While the Steele dossier has turned into a political football – and the most salacious parts of it have never been confirmed – it remains one of the seminal documents of this investigation. So, how true is it?

How useful was the cooperation of former Trump associates like Flynn, Gates and Cohen to the Mueller investigation?

The special counsel’s office and the Southern District of New York cut plea deals with each of these men – and more – in order, we believed, to use information they and they alone possessed to catch larger fish in the operation. But now the Mueller investigation is over and none of those presumed “bigger fish” – Trump, Donald Trump Jr., Jared Kushner – have been charged or will be charged.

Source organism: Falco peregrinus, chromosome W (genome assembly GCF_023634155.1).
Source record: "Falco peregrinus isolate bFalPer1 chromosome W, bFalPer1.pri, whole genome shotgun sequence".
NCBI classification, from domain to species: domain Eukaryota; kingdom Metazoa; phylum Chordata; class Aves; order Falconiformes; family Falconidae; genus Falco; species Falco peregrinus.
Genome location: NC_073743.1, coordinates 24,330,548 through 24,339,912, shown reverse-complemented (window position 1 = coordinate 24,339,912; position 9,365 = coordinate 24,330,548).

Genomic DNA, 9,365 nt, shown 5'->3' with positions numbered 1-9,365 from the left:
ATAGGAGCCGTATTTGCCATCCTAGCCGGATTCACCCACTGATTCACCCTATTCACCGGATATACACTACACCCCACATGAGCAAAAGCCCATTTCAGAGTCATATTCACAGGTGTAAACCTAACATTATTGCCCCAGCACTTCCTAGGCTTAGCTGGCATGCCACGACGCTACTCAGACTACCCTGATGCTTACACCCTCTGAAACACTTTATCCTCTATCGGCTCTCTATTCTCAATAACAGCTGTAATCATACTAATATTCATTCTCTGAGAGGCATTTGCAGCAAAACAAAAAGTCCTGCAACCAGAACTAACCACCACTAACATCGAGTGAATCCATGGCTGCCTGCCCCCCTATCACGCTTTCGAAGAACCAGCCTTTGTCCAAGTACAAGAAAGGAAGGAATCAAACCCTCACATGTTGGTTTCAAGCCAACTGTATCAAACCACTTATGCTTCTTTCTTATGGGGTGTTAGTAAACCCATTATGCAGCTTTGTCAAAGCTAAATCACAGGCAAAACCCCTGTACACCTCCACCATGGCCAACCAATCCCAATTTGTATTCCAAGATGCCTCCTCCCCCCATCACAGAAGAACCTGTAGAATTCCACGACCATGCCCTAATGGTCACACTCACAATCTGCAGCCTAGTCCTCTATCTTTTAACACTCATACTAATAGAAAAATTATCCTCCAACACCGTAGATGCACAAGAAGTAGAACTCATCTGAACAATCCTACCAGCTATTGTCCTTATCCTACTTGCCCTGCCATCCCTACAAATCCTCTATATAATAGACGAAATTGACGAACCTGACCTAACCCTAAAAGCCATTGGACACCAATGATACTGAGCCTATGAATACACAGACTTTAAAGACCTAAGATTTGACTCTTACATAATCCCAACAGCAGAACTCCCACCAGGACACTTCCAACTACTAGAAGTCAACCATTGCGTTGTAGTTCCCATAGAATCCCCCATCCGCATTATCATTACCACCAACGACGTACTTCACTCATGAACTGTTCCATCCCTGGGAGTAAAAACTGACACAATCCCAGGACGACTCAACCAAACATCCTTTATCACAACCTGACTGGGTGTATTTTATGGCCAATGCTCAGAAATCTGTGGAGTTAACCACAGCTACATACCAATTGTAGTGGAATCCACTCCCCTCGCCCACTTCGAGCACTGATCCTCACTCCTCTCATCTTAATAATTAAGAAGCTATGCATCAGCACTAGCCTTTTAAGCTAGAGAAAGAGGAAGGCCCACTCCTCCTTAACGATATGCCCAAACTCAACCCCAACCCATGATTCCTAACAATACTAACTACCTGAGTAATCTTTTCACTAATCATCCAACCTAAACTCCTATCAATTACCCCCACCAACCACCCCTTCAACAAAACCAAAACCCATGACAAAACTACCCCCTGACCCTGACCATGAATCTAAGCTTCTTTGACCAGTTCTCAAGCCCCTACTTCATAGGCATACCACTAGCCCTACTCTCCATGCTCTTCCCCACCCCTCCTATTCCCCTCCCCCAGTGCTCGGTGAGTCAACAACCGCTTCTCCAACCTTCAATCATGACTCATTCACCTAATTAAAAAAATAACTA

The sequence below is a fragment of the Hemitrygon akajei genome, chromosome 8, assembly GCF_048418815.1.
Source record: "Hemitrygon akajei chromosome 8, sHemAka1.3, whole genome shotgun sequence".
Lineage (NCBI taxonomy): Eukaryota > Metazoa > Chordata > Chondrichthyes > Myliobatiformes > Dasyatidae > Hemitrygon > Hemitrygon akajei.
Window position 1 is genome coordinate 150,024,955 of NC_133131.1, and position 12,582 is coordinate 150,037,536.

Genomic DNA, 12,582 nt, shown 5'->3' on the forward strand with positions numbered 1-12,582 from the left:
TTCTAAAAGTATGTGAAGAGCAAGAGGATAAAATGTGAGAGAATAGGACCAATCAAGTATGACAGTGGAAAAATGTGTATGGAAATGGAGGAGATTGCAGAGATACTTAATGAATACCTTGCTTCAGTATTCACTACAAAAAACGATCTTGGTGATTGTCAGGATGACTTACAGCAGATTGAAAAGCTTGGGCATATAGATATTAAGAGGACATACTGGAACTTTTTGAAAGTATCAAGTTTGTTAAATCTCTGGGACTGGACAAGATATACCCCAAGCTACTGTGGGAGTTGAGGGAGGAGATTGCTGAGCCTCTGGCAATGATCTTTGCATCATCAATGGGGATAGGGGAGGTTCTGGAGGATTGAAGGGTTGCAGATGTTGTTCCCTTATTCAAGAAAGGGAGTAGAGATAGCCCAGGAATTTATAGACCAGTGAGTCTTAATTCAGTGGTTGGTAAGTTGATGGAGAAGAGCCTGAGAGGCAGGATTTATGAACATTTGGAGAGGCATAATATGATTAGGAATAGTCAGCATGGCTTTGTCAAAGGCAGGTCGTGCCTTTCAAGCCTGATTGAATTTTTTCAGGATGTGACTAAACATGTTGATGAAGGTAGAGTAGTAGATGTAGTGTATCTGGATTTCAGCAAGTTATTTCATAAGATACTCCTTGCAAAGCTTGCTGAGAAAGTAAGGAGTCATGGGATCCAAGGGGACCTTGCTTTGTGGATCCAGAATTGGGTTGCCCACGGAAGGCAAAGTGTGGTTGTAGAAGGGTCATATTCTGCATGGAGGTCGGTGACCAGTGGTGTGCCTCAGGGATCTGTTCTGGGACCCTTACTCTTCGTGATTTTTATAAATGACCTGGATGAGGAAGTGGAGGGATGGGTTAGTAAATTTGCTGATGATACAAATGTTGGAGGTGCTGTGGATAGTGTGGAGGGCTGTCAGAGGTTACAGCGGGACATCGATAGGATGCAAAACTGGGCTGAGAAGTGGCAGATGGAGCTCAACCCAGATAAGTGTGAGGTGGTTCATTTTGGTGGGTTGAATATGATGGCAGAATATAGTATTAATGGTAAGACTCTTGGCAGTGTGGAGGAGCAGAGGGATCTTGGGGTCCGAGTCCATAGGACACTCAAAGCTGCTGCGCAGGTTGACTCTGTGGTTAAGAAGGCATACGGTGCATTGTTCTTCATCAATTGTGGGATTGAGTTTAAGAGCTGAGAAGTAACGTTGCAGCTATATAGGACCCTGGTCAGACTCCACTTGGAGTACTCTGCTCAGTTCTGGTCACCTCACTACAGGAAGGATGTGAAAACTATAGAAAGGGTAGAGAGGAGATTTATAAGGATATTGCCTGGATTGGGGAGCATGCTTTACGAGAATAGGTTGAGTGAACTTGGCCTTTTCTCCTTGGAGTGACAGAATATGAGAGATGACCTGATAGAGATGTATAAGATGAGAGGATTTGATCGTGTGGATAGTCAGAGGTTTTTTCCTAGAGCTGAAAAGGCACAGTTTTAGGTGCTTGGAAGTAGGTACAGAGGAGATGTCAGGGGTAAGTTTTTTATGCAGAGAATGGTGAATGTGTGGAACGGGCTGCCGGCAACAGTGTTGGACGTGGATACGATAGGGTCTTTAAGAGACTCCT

Was the decision to cut deals with the likes of Cohen etc. solely aimed at catching one-time Trump political svengali Roger Stone, who is charged with lying to Congress about his interactions with WikiLeaks during the 2016 campaign? At this point, that has to be the assumption, given that there are no other indictments pending from the Mueller probe. And if that’s the case, why did Mueller consider Stone’s prosecution so essential that he was willing to cut deals with Flynn, Gates, Cohen and others?